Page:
- Honour Roll
Leah Kloot was born in England and educated at universities in Scotland and England. During World War I, she met and later married a wounded Australian soldier. Coming to Melbourne in 1919 in a converted troopship with a fifteen month old son, and very pregnant with her daughter-to-be, the family settled in South Melbourne. Her husband worked as a printer for The Age.
As soon as the children were ready for school, Leah became involved with the school's Mothers' Club. Leah soon realised that, while each Mothers' Club did a worthwhile job for its own school, together they could lobby forcefully for reforms in matters concerning children. She founded and became the first President of the Victorian Federation of Mothers' Club. At the initiative of this Federation, the Safety Council and the Children's Cinema Council were formed.
Concerned with inner city youth, Leah developed the Richmond and Collingwood Opportunity Clubs, providing young people with a cut lunch that became known as the 'Oslo lunch' using bread from the Oslo bakery.
In 1937, she was a candidate for the State election. Her election brochure stated: I make no promises, because promises cannot always be kept, but I will do all in my power to develop: economic security, the scientific distribution of food, an adequate housing scheme, free education from kindergarten to university, a national health and insurance scheme. Some of the voters of the Albert Park electorate accused her of trying to take a man's job and did not support her.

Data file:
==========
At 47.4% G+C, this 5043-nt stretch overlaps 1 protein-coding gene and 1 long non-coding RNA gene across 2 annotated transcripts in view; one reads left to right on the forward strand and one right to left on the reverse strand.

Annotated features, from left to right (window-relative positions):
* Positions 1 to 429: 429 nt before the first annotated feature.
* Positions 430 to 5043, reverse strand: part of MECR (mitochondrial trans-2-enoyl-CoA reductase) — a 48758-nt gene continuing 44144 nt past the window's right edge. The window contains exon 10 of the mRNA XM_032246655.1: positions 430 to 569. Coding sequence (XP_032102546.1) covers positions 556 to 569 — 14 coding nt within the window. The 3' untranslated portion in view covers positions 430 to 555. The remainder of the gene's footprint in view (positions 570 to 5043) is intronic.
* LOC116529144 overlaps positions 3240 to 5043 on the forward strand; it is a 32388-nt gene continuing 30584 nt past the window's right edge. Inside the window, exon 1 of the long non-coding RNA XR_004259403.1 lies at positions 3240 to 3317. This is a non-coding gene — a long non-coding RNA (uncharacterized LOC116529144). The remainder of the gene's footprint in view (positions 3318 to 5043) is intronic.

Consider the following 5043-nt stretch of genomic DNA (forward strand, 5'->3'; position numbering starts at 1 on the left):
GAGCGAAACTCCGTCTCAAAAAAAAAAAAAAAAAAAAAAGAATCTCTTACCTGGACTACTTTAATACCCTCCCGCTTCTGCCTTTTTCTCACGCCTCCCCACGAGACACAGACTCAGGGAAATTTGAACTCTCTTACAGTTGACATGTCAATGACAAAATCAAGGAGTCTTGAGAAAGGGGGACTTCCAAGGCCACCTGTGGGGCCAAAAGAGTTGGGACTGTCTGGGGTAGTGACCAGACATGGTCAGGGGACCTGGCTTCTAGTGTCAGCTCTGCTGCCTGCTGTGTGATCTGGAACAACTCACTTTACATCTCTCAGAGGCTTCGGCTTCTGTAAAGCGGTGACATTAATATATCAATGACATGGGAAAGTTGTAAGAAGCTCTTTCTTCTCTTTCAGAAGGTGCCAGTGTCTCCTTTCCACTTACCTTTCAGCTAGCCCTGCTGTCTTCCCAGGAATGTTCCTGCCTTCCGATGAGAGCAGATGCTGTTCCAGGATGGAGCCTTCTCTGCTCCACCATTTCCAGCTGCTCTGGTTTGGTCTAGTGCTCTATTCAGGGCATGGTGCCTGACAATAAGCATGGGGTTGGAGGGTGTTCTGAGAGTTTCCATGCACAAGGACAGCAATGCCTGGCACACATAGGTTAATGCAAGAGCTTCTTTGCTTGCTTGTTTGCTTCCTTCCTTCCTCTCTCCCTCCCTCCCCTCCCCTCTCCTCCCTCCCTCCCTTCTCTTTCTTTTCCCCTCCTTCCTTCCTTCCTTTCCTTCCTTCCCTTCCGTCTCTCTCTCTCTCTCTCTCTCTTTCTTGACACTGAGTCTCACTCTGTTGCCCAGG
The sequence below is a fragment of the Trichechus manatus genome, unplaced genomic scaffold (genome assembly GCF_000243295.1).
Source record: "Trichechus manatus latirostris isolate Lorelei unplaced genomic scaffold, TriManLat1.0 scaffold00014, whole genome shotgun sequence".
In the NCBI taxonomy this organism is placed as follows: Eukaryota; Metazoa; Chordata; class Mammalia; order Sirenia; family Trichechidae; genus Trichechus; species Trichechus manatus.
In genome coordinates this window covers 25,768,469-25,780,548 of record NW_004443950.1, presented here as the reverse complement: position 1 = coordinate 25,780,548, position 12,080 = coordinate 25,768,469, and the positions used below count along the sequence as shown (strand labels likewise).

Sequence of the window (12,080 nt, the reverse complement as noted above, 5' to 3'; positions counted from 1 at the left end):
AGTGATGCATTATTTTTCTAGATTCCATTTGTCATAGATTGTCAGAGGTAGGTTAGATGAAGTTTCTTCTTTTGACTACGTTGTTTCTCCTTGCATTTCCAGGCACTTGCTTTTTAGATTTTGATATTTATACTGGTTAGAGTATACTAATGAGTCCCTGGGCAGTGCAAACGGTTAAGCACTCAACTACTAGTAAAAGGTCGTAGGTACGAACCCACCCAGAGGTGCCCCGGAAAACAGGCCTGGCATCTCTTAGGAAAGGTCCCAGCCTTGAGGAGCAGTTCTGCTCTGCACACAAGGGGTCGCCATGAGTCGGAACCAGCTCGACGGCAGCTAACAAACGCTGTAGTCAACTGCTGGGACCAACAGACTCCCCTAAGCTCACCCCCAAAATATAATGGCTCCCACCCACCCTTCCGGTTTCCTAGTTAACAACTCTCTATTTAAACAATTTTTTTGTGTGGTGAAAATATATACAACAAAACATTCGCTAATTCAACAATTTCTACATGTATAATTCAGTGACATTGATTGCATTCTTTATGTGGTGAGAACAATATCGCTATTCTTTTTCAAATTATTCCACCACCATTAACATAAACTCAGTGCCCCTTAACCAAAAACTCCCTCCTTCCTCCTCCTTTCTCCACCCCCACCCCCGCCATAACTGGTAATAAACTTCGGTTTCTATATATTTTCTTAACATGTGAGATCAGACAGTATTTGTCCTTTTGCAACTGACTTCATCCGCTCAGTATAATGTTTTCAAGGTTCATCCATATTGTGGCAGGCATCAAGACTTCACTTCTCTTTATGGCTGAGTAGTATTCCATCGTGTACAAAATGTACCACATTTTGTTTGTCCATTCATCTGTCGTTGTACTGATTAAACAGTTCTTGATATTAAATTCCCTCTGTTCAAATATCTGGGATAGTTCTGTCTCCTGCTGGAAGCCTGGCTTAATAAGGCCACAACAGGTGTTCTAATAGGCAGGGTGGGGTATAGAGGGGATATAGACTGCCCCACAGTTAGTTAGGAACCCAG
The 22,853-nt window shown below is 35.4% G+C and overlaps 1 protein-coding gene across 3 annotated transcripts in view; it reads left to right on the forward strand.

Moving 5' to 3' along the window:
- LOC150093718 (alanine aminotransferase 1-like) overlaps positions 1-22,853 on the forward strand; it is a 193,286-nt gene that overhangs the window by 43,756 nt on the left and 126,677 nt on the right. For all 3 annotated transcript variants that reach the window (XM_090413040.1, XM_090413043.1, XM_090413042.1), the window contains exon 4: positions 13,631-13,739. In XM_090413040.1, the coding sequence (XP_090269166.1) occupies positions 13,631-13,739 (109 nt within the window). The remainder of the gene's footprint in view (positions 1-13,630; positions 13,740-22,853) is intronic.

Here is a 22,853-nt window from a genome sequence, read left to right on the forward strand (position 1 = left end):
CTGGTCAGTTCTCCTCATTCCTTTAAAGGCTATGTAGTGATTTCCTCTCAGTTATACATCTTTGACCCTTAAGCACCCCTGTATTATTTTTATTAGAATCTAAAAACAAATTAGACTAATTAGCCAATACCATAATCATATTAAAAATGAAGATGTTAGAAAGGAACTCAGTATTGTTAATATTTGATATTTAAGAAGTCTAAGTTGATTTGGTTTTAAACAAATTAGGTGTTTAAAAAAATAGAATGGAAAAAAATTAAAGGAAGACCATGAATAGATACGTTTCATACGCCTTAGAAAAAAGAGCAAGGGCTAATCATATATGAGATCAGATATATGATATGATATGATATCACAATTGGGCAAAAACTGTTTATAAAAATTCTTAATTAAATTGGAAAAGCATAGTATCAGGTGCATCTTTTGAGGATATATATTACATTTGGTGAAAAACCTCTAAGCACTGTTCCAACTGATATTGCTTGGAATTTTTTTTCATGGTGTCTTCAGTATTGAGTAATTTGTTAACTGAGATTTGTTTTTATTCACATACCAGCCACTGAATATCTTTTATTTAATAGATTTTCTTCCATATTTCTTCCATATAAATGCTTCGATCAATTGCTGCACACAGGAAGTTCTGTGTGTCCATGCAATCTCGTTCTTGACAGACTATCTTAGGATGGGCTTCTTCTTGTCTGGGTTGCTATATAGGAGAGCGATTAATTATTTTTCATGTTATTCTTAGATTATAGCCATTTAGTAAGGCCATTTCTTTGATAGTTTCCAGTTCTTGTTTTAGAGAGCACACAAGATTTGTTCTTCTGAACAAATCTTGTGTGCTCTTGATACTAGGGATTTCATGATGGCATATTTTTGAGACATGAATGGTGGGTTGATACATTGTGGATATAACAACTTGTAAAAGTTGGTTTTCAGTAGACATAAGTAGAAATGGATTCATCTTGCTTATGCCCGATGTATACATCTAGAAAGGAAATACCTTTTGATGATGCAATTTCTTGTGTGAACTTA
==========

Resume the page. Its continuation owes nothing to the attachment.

As President of the National Council of Jewish Women of Victoria (1933-36), she was closely involved, in the late 20s and pre and post World War II years, with meeting migrants and refugees at Port Melbourne, providing hospitality and helping to settle people into accommodation and employment.
When the Kloot children left home in the morning, they could never be sure with whom, or with how many, they would be sharing their home and their dinner in the evening.
Reviewed 26 May 2022